Sun, Jan 31, 2016
This is the time to think about instituting estate taxes, and perhaps using them (through exemptions) to encourage socially valuable philanthropy.
Ordinary people have long been fascinated by the lifestyle of the rich and famous, which is routinely reported in the western press. The American magazine Forbes publishes annually a list of the world’s “billionaires,” meaning persons whose private wealth exceeds one billion US dollars or equivalent. The list is drawn largely from publicly available information, so probably excludes some members of royal families and other very private persons, although it is difficult to conceal $1 billion in wealth. The Forbes list contains 1645 names in 2014 (up from 537 in 2001), of whom 959 were from rich countries and 686 were from relatively poor countries, now called emerging markets. The number in China was 152, up from one in 2001 and none in 1970 – although Mao Zedong with his private train and numerous guest houses arguably had the perquisites of a billionaire, without personally owning the assets.
Less well covered than lifestyle is the source of the wealth, much less an analysis of the possible economic consequences of the accumulation of such concentrations of wealth. This deficiency has now been rectified by Caroline Freund of the Peterson Institute of International Economics in Washington. She distinguishes between billionaires in advanced countries and in emerging markets, and for each group asks how many billionaires received their wealth, and how much, through inheritance, and how many were “self-made” billionaires. Among the self-made billionaires, how many made their wealth (and how much) in the financial sector (including property investments), in the resource sector, through privatization of state-owned assets, and through founding or managing new non-financial firms. She focuses especially on the last group, on the grounds that wealth accumulated through the other channels were more likely to involve important government connections, either through regulators or through allocations of government property (including land). While there were doubtless some entrepreneurs, excellent managers, and even innovators among these “self-made” billionaires, there is at least some suspicion that they acquired their wealth primarily through their connections to decision-making government officials. Founders of non-financial, non-resource firms are less suspect in this regard.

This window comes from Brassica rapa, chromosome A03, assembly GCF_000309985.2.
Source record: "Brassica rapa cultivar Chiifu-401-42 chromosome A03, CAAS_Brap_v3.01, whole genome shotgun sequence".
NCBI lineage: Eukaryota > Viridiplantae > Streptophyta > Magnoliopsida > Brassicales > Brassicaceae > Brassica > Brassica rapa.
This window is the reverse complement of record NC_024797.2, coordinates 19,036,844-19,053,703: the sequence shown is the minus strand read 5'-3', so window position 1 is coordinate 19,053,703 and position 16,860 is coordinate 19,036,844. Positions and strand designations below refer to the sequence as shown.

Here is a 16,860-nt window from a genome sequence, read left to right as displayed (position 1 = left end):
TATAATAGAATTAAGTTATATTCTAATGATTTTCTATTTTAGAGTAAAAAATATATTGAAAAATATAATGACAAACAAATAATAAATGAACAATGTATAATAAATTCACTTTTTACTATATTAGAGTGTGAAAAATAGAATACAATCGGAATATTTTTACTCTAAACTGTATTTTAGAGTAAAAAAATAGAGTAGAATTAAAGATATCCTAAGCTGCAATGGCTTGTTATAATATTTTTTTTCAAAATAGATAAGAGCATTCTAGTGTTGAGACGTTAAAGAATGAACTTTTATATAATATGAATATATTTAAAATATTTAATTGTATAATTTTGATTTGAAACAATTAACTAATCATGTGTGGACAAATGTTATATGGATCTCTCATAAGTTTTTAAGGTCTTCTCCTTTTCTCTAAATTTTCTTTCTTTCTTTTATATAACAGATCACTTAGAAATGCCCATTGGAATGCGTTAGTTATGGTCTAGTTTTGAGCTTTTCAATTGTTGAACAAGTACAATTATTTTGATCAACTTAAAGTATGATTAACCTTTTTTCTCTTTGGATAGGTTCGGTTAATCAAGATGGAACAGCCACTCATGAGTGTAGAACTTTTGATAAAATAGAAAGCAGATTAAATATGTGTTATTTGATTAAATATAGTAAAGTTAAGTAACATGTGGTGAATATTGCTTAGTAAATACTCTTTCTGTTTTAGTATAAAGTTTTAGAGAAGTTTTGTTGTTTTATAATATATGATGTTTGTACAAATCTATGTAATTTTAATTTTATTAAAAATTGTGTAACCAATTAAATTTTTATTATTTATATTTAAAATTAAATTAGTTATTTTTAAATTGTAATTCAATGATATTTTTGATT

Sub-Saharan Africa had 16 billionaires in 2014 (up from two in 2001) on the Forbes list, half of them in South Africa (and all of the inherited wealth). Of the 16, 13 were self-made, of which in turn 7 were founders or executives of non-financial, non-resource firms.
Rapid growth in the number and the wealth of the very wealthy in emerging markets suggests the strong need, soon, to reflect on how these societies want to shape the distribution of future wealth. In particular, do they want to end up like Latin America or Western Europe, where over half the wealth is perpetuated through inheritance, or do they want to encourage self-made wealth? Now is the time to think about instituting estate taxes, and perhaps using them (through exemptions) to encourage socially valuable philanthropy.
Image Credit: Africa Ranking
Professor of International Economics at Harvard University.
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